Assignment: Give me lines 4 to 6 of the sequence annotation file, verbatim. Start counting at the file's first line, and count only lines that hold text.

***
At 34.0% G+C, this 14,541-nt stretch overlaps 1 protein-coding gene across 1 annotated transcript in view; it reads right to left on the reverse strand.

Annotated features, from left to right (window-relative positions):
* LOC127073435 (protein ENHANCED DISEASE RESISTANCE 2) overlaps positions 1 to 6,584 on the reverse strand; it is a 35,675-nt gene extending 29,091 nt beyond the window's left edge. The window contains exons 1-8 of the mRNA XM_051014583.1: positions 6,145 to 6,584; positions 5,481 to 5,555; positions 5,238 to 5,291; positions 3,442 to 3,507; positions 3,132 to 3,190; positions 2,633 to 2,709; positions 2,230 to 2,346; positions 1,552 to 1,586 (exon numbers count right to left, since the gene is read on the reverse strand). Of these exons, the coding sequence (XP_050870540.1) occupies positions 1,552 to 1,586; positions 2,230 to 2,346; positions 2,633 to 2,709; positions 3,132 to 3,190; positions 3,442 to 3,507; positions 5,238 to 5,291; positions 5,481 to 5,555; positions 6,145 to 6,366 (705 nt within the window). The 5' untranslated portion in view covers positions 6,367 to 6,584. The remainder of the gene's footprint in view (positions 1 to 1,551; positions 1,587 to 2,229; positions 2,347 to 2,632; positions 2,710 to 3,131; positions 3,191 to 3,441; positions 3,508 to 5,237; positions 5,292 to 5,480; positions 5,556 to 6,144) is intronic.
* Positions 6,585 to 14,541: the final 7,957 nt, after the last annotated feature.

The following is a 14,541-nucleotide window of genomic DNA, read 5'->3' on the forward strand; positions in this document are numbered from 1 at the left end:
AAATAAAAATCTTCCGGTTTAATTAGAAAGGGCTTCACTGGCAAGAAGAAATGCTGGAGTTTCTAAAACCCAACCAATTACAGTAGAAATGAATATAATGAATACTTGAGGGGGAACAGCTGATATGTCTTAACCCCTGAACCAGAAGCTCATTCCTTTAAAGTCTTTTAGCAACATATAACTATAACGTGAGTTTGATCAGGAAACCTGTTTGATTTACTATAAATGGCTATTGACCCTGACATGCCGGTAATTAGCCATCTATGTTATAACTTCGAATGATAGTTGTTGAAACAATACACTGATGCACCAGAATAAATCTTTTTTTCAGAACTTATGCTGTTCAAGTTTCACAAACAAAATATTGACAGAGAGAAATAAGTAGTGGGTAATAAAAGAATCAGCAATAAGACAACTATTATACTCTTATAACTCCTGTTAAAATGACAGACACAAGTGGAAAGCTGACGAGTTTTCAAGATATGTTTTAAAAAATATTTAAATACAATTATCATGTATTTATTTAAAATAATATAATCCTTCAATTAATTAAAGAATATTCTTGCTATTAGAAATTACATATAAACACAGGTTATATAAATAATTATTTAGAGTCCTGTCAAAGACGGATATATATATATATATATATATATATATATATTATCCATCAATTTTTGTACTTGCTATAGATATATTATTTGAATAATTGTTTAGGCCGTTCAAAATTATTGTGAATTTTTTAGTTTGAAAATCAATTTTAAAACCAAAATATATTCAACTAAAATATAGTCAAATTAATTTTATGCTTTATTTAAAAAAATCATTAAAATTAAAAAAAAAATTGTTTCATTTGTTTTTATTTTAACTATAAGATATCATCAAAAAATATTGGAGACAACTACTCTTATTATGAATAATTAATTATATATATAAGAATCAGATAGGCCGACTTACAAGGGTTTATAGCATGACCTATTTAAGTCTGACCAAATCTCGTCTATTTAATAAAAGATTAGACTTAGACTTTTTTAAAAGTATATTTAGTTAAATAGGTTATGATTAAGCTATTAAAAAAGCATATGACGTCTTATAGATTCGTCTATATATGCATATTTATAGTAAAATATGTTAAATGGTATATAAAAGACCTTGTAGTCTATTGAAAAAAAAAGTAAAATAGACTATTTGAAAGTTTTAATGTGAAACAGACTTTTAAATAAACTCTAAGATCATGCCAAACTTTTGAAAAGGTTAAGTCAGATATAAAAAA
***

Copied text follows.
* Positions 6,585 to 14,541: the final 7,957 nt, after the last annotated feature.

The following is a 14,541-nucleotide window of genomic DNA, read 5'->3' on the forward strand; positions in this document are numbered from 1 at the left end:
AAATAAAAATCTTCCGGTTTAATTAGAAAGGGCTTCACTGGCAAGAAGAAATGCTGGAGTTTCTAAAACCCAACCAATTACAGTAGAAATGAATATAATGAATACTTGAGGGGGAACAGCTGATATGTCTTAACCCCTGAACCAGAAGCTCATTCCTTTAAAGTCTTTTAGCAACATATAACTATAACGTGAGTTTGATCAGGAAACCTGTTTGATTTACTATAAATGGCTATTGACCCTGACATGCCGGTAATTAGCCATCTATGTTATAACTTCGAATGATAGTTGTTGAAACAATACACTGATGCACCAGAATAAATCTTTTTTTCAGAACTTATGCTGTTCAAGTTTCACAAACAAAATATTGACAGAGAGAAATAAGTAGTGGGTAATAAAAGAATCAGCAATAAGACAACTATTATACTCTTATAACTCCTGTTAAAATGACAGACACAAGTGGAAAGCTGACGAGTTTTCAAGATATGTTTTAAAAAATATTTAAATACAATTATCATGTATTTATTTAAAATAATATAATCCTTCAATTAATTAAAGAATATTCTTGCTATTAGAAATTACATATAAACACAGGTTATATAAATAATTATTTAGAGTCCTGTCAAAGACGGATATATATATATATATATATATATATATATATTATCCATCAATTTTTGTACTTGCTATAGATATATTATTTGAATAATTGTTTAGGCCGTTCAAAATTATTGTGAATTTTTTAGTTTGAAAATCAATTTTAAAACCAAAATATATTCAACTAAAATATAGTCAAATTAATTTTATGCTTTATTTAAAAAAATCATTAAAATTAAAAAAAAAATTGTTTCATTTGTTTTTATTTTAACTATAAGATATCATCAAAAAATATTGGAGACAACTACTCTTATTATGAATAATTAATTATATATATAAGAATCAGATAGGCCGACTTACAAGGGTTTATAGCATGACCTATTTAAGTCTGACCAAATCTCGTCTATTTAATAAAAGATTAGACTTAGACTTTTTTAAAAGTATATTTAGTTAAATAGGTTATGATTAAGCTATTAAAAAAGCATATGACGTCTTATAGATTCGTCTATATATGCATATTTATAGTAAAATATGTTAAATGGTATATAAAAGACCTTGTAGTCTATTGAAAAAAAAAGTAAAATAGACTATTTGAAAGTTTTAATGTGAAACAGACTTTTAAATAAACTCTAAGATCATGCCAAACTTTTGAAAAGGTTAAGTCAGATATAAAAAA